This note is for friends who asked me to summarize my Stompology experience. It was funny seeing their expressions as they found polite ways to disguise the thought, "Bill is my dad's age, only much bigger, so if HE can do it, I'm sure I'd be okay. If Bill survives, maybe I'll go next year." Yup, this is the writings of the "Every Man" dancer entering a fabled land of semi-legend.
Starting at the beginning, last November I watched Sharon Davis and Juan Villafane’s choreography for Fats Waller’s “Scram” http://www.youtube.com/watch?v=xsYYHvaMIGA
and was instantly inspired to become a better dancer… or more correctly, re-define myself as a dancer and not just a DJ/organizer who dances a few songs during any weekend.
Looking at their travel schedule I knew I had only 2 opportunities to take classes with them in North America this year: Lindy Focus with several hundred people and a level system that hadn’t been kind to me in the past or the more intimate Stompology in Rochester, which annually drew about 80 dancers.
I selected the smaller workshop, knowing it would force me to work hard to not look like a fish out of water. This presented an immediate problem. Stompology bills itself as an “Authentic Solo Jazz Dance workshop weekend”, which several friends politely pointed out wasn’t exactly my thing. This was made more daunting by the fact that the local dance community is tight, extremely dedicated, and has a seemingly high percentage of more advanced dancers… so “Stompo” definitely came with a certain, almost daunting, mystique about it.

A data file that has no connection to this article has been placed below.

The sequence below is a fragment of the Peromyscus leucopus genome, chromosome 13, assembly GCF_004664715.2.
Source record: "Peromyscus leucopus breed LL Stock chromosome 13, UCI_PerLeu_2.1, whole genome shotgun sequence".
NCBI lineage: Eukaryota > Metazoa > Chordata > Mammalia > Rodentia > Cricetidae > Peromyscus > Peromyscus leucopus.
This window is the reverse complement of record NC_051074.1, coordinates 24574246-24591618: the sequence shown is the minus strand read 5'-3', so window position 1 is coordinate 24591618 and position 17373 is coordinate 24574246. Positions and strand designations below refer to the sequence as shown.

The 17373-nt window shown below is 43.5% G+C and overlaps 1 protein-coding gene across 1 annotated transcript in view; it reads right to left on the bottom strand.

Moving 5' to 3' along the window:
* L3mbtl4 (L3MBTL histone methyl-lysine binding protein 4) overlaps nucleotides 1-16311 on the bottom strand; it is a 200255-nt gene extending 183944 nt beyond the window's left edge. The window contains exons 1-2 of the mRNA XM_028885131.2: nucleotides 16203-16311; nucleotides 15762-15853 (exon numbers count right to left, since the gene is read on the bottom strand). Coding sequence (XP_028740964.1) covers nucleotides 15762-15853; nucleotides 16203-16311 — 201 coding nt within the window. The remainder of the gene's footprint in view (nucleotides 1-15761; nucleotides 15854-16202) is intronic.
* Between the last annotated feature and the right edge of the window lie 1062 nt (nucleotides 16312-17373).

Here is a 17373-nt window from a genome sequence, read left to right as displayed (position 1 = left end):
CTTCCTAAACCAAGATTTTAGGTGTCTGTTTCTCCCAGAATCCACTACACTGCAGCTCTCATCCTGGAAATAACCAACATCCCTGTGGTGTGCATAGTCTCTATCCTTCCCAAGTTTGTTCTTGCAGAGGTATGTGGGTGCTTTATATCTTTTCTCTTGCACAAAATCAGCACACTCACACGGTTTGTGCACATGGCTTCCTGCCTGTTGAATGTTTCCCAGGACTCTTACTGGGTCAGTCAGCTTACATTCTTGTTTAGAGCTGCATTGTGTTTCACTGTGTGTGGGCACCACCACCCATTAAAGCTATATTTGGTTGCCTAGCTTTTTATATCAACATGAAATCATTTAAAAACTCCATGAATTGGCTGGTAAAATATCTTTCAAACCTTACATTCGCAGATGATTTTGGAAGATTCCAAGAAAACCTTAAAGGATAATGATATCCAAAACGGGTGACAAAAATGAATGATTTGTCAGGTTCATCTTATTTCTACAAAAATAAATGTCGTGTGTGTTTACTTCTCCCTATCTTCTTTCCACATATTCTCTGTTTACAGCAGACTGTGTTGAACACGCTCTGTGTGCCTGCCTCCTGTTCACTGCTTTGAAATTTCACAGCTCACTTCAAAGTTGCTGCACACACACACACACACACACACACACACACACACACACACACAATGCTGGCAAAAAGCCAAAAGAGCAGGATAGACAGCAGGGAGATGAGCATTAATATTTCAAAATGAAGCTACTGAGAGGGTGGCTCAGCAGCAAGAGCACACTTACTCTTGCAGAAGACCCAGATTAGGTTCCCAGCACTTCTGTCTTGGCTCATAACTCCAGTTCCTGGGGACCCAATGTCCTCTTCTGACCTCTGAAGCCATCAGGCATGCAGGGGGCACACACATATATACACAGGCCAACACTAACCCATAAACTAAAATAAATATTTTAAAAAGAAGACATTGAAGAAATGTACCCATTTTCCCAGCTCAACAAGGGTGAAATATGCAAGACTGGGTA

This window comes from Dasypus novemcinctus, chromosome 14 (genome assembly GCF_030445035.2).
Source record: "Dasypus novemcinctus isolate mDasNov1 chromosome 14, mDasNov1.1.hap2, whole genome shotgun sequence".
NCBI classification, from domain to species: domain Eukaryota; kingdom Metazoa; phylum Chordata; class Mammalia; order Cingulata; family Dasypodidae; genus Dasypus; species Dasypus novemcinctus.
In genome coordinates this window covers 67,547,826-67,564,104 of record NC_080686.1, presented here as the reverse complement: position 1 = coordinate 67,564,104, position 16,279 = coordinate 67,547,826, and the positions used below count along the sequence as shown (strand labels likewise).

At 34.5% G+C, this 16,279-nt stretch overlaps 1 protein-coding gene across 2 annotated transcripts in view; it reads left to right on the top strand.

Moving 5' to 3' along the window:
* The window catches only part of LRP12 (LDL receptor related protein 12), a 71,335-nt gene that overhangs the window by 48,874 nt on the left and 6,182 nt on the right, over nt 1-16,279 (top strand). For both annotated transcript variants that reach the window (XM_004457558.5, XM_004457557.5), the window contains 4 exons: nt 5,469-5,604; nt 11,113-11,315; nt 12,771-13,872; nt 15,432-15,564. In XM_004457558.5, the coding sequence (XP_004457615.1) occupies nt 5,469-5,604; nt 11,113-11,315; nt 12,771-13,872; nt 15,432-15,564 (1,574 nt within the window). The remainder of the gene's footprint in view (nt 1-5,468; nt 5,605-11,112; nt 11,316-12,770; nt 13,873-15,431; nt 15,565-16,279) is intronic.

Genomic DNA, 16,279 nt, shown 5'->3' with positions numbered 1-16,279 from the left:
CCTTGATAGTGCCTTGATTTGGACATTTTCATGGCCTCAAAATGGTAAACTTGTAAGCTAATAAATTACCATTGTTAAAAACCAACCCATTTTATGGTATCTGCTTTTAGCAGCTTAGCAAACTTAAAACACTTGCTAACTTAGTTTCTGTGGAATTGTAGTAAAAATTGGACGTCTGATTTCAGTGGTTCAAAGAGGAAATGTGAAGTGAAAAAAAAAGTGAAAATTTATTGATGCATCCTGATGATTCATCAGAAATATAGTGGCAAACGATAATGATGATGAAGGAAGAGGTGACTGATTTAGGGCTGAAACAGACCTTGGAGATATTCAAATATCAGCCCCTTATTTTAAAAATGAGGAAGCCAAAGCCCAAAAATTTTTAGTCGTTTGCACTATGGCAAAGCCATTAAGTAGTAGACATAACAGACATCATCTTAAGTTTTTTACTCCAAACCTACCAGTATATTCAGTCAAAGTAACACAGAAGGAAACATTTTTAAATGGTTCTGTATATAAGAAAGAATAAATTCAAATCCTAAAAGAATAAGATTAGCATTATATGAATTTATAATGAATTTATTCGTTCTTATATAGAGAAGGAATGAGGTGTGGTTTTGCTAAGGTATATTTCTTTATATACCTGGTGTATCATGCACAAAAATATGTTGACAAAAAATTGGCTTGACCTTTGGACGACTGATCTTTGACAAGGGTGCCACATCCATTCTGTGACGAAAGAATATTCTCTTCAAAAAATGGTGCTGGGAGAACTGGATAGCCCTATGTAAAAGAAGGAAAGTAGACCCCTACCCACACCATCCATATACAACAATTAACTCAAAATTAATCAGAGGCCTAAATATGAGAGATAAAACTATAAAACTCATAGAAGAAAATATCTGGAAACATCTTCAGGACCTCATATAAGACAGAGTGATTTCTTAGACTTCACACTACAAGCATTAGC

In fact, I called a friend in Rochester and flat out asked, “Is it okay if I know practically nothing about jazz steps, just flat out suck and hide in the back corner all weekend?” Michelle Long’s answer was a cheerful, “Absolutely! It's solo movement so you wouldn’t be holding anyone back and we’d love to see you here.” I replied, “No, I’m talking really suck; like, wear a name badge saying, “My name is Comic Relief” bad”; but she assured me this apparently was still not a problem. As a precaution I called a few other people and asked the same thing and they talked me into purchasing a plane ticket and registering before I could back out. I was committed.
Next came the hard part…
Thanks to discussions with Mike the girl and research into nutrition I realized my vegetarian diet had been severely protein deficient for at least a year. This was probably largely responsible for the chronic aches, pains and tendon/joint problems that had me DJ’ing more than dancing. Plus there was my weight. If I was to have any chance of doing jazz movement it meant dropping at least 40 pounds.
Thanks to P90X and the old Stompology magnet on my refrigerator door I lost 42 over the next 3 months. I was a completely new me who felt 20 years younger and had a renewed joy for dancing, especially to a new range of songs 40-60 beats per minute faster than what I was used to. I ordered a copy of Sharon’s Solo Charleston, Jazz & Blues Instructional DVD and started practicing that. http://www.sharondavis.com.au/?page_id=679
I also made the mistake of asking Sharon what I should study before the workshop and received back a daunting doctoral level 2 page study sheet I won’t be able to finish before I die (she later apologized for possibly overwhelming me). But after a month crushed under the dread of over-blown expectations, I finally decided a successful Stompology for me was going to mean deciding I liked myself enough to dare being creative and trying dancing solo; everyone has to start somewhere and that was probably a good place.
So, with the pressure of expectations lifted, I studied and learned the Stompology stompoff. One thing I immediately noticed, by having studied and practiced jazz steps ahead of time I began thinking of the full eight counts of movement as a single idea, not 8 separate steps to remember. This redefined the whole process and opened up all sorts of doors for learning choreography because there was now far less to remember!